While energy costs continued to boost prices at both the wholesale and retail levels, the nation's small-business owners were remaining optimistic heading into the new year. Here's a look at this week's economic developments and how they may impact your business.

Owner Optimism Up
Anticipating an upturn in cash flow and revenue, the nation's small-business owners were in a more upbeat mood at the end of 2006 than earlier in the year, according to a national survey released Tuesday.

The Wells Fargo/Gallup Small Business Index, which measures the financial expectations of small-business owners, rose four points over the fourth quarter to 114, its highest level since the surveys were launched in August 2003.

The quarterly index is based on a survey of about 600 small businesses nationwide.

As many as 75 percent of owners polled said they expect cash flow to pick up in the year ahead, while 63 percent expect revenue to increase, the survey said.

"While many economists are forecasting a weaker economic environment for 2007, small-business owners are, according to the results, expressing no signs of an economic downturn," Scott Anderson, senior economist at Wells Fargo, said in a statement.

By contrast, a survey released last week by the National Federation of Independent Business, a Washington-based lobby group, said owner sentiment in December was on a downturn.

Consumer, Producer Prices Rising
Energy costs pushed consumer and producer prices up in December, the Labor Department said this week.

Prices paid by the nation's manufacturers rose 0.9 percent in December, driven by a 7.1 percent increase in gas prices and a 26.3 percent increase in prices for fresh fruit, the agency reported Wednesday.

Excluding energy and food costs, core producer prices rose a modest 0.2 percent, the report said. Still, manufacturers paid more for goods used in all stages of production, including finished goods, intermediate materials and supplies, and crude materials, the report said.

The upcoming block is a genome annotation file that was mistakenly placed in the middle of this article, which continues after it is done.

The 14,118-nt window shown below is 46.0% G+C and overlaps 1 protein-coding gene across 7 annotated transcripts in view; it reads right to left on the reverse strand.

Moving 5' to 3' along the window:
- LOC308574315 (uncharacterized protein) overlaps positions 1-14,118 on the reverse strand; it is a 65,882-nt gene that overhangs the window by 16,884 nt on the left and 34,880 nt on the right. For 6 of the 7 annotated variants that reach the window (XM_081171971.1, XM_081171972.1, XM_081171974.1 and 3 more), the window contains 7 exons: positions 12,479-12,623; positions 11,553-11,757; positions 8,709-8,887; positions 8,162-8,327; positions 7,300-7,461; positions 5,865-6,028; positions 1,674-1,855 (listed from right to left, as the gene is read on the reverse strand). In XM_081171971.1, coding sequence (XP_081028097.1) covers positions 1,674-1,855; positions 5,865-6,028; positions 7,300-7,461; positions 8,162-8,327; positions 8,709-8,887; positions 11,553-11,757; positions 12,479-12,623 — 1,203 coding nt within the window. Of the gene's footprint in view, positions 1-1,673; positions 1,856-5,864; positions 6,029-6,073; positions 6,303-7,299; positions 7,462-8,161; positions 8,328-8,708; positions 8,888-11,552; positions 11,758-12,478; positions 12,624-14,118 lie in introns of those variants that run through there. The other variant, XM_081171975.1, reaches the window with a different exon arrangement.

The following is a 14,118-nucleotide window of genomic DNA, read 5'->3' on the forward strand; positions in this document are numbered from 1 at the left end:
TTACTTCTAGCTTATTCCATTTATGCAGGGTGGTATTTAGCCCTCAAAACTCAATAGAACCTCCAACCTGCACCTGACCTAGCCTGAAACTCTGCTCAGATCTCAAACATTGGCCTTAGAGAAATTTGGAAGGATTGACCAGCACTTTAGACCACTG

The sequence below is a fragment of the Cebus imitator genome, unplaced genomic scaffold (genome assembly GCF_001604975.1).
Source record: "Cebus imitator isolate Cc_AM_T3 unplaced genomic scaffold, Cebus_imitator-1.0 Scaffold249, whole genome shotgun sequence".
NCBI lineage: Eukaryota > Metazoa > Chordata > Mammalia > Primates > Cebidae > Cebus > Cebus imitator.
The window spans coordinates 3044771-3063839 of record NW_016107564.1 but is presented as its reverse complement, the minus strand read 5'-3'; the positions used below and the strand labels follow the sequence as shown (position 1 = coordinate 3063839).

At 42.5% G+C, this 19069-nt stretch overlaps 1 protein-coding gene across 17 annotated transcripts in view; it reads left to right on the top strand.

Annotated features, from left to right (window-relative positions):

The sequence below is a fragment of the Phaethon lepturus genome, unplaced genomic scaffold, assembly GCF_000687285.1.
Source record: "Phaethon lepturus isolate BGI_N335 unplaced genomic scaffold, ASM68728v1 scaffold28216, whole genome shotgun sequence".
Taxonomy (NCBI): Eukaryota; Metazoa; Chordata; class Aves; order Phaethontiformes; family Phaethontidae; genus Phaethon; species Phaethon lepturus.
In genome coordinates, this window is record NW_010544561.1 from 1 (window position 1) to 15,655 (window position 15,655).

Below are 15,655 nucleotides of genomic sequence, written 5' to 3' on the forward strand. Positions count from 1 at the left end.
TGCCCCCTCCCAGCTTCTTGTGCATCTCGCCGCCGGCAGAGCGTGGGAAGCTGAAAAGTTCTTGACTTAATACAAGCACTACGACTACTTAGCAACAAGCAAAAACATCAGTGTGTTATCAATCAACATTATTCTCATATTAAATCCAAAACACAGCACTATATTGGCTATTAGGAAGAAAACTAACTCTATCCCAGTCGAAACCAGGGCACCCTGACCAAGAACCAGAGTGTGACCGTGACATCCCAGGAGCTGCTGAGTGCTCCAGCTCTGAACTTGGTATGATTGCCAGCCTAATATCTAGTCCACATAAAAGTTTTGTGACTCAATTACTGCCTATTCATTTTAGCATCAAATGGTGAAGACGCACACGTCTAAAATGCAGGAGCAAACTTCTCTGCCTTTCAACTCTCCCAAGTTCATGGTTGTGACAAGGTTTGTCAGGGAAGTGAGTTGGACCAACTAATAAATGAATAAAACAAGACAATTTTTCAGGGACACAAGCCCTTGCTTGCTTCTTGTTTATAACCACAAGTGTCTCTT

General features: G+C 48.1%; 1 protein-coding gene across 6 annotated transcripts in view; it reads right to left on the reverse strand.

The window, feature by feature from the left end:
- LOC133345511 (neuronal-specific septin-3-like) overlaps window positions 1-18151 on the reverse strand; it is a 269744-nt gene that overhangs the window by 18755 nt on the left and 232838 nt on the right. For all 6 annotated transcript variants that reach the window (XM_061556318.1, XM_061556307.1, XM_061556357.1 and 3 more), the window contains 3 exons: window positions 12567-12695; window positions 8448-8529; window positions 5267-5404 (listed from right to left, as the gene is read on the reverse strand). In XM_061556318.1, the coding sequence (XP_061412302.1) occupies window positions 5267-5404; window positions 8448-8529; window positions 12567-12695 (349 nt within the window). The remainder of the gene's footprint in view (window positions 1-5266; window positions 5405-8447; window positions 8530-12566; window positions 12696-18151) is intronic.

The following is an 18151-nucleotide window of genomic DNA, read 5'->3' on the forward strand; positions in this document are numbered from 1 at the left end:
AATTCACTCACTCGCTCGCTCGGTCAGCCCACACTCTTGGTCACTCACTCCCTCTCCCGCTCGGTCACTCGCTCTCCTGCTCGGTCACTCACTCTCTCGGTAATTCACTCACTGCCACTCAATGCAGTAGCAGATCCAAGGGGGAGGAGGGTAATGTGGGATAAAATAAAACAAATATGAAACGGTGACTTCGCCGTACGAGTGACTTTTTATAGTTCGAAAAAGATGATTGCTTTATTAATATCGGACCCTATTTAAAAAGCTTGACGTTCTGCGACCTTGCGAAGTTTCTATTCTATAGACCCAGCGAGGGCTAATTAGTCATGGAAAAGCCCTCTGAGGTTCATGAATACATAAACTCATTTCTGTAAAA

Meanwhile, higher gas prices drove up consumer prices in December by 0.5 percent, the first increase in four months, the agency said in a separate report Thursday.

Excluding a 4.6 percent increase in energy prices, core consumer prices rose by 0.2 percent, the sharpest rise in three months, the report said. Lower energy costs had kept core prices flat over much the fourth quarter last year.

For the year, core prices rose 2.6 percent, compared to 2.2 percent in 2005, while overall consumer prices rose 2.5 percent, the smallest rise since a 1.9 percent increase in 2003.

Industrial Production Up
Despite higher costs, ramped up output in the high-tech and auto sectors boosted industrial production by 0.4 percent in December, the Federal Reserve reported on Wednesday.

Industrial production had slowed by 0.1 percent in each of the three previous months, dragging overall production down over the fourth quarter by 0.5 percent, the report said.

For the year, total industrial production rose 3.0 percent, while capacity expanded by 2.4 percent, the report said.

On Tuesday, the New York Federal reserve reported activity in the state's factories had dropped in January to its slowest pace in more than a year. The Fed's closely watched Empire State manufacturing index fell to 9.13 from 22.19 in December, driven down by fewer new orders and higher prices paid for raw materials, according to the report.

The index is considered an early indicator of monthly manufacturing activity nationwide.

Housing Starts, Permits Rebound
Housing starts in December rose 4.5 percent to a seasonally adjusted annual rate of 1.642 million, while housing permits rose 5.5 percent to 1.596 million, the Commerce Department reported Thursday.

Housing permits, a gauge of the near-term strength of the residential construction sector, dropped to a total of 1,833,5000 last year, a 14.9 percent decline from 2005, the report said.

Jobless Claims Fall
New claims for unemployment benefits dropped last week by 8,000 to 290,000, the Labor Department reported Thursday.

The insured unemployment rate in the week ending Jan. 6 rose by 0.1 percent to 1.9 percent nationwide, the report said.

The biggest decreases last week were in Michigan, Wisconsin, and Pennsylvania, while increases were reported in New York, North Carolina, and Georgia.